July 1, 2023

How Unpaid Medical Bills Affect Your Credit

While your medical history is certainly not a part of your credit report, unpaid medical debts that go to collections can go onto your report and affect your credit score.

While your medical history is certainly not a part of your credit report, unpaid medical debts that go to collections can go onto your report and affect your credit score. Collections marks on your credit report can take up to 50 points off your credit score and last up to 7 years.

However, there is good news – credit agencies now weight medical debt less than previously, new laws require collections agencies to wait at least 180 days before reporting medical debt, and there are multiple things you can do to fix any collections marks on your credit.

How Collections Affects Credit

As mentioned above, collections marks can take up to 50 points off your credit and negative info can remain on your credit report for up to 7 years, though the impact of those negative marks lessons over time.

However, not all debt in collections is weighed equally. Both Vantage and FICO have updated their scoring formulas to reduces the effect that medical debt has on your credit score (FICO and Vantage are the two most widely used algorithms to determine your credit score).

Specifically both now weight unpaid medical debt in collections less heavily than other types of debt in collections. Additionally, the new FICO scoring system now ignores collections marks that have been paid (the old Vantage system already ignored such accounts).

So, while unpaid collections affect your credit for up to 7 years – paying off these accounts can remove the negative impact on your credit score. Additionally, even unpaid collections accounts for medical bills will have less of a negative impact on your credit score than previously.

How much time you have

A new law requires that credit reporting agencies now have to wait 180 days before putting an unpaid medical bill on your credit report (previously this could go on credit report as soon as unpaid bill was placed on credit report). Since collections agencies are usually the entities that report debts to credit agencies, and not hospitals and other healthcare providers, this in effect means you have 6 months after the bill goes to collections (not after it’s due) before it affects your credit.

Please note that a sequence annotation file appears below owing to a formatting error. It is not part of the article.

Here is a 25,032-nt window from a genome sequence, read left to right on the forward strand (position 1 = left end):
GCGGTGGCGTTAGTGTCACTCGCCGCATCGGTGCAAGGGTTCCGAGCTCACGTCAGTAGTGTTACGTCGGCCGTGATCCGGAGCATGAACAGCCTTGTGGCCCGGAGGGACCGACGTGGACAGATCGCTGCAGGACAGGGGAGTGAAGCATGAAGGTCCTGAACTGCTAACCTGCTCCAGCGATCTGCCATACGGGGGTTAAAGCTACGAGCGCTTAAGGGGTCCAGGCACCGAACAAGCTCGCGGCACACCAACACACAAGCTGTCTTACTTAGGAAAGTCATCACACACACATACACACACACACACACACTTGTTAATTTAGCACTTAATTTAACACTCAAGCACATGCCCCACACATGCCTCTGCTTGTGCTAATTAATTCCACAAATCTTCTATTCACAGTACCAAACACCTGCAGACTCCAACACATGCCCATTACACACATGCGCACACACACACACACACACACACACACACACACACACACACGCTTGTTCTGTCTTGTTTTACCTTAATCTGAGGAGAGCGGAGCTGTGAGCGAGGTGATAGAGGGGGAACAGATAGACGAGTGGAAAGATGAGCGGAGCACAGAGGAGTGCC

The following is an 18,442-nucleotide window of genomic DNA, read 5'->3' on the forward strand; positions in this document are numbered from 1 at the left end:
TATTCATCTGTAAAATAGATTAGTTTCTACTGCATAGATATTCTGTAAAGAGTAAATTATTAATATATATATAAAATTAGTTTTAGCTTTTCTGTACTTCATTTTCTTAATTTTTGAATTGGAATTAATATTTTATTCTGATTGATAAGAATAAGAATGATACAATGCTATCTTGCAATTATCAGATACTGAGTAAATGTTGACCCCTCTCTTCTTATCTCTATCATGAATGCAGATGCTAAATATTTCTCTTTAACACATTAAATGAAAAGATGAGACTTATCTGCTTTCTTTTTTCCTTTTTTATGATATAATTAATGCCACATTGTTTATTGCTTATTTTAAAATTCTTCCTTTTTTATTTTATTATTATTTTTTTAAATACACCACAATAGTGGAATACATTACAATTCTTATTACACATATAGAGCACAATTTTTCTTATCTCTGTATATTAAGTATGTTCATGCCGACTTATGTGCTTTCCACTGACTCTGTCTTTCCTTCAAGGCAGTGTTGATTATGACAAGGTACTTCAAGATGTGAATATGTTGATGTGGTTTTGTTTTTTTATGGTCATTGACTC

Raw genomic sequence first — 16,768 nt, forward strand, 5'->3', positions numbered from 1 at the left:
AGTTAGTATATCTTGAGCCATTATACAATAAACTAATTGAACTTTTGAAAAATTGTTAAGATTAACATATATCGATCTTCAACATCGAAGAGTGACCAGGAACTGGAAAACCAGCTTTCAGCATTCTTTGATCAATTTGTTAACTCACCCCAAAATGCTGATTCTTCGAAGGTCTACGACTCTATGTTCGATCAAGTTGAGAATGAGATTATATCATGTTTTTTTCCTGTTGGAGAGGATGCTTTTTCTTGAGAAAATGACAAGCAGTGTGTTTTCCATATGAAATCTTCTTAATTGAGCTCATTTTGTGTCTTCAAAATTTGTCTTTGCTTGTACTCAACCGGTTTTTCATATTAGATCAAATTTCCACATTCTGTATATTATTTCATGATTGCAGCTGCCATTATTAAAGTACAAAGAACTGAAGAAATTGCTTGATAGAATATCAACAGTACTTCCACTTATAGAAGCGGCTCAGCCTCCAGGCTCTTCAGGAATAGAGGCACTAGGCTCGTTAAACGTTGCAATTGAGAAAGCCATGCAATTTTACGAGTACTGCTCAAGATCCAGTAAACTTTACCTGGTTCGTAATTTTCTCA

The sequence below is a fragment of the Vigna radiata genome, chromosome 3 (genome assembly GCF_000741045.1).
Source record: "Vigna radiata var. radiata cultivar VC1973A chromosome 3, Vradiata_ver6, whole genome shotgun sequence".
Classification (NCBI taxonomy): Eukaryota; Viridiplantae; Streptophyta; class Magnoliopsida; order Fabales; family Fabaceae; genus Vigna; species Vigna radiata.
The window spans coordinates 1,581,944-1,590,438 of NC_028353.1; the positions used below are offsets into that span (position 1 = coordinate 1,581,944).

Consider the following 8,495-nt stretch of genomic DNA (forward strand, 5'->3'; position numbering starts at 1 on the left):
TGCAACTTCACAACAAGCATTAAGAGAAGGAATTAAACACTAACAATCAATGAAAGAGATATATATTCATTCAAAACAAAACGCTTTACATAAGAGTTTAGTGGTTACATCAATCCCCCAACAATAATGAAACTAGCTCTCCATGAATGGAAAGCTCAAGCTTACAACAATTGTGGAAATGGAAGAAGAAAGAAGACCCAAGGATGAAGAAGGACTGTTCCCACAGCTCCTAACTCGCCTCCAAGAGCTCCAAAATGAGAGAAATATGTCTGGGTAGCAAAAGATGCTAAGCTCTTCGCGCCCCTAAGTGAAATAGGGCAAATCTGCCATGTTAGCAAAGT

In addition, usually hospitals and healthcare providers will allow a bill to ‘age’ for 180 days after a payment is late to turn over to collections. However – this isn’t a requirement – some hospitals will do this as soon as 60 days post due. They do this because it’s better to collect a bill, even late, than turn it over to collections – as they have to pay a fee to the collections agency.

Almost all bills sent by healthcare providers are net 30 – that is you have 30 days from the date of the bill before it’s ‘due’.

So in sum, we have the following 3 steps from the time a healthcare bill is issued unit it shows up on your credit report:

  • Healthcare Provider net 30 (1 month)
  • Healthcare Provider aging (2-6 months)
  • Mandatory report waiting period (6 months)

This means that you have anywhere from 9 to 13 months from the bill date of issue before your credit report takes a hit (or 8 to 12 months from the bill due date).

Use this time to reduce your bill as much as possible. Check out our 5 steps to reducing your medical bills guide, do your own research, or hire a medical billing advocate. The most important thing is not to let the bill sit there and then scramble at the last minute to get everything solved.

And, if you do end up with a medical bill debt in collections on your credit report – don’t panic. It’s possible to have the negative effects greatly lessened (or removed entirely) after negotiating it down and paying it off.

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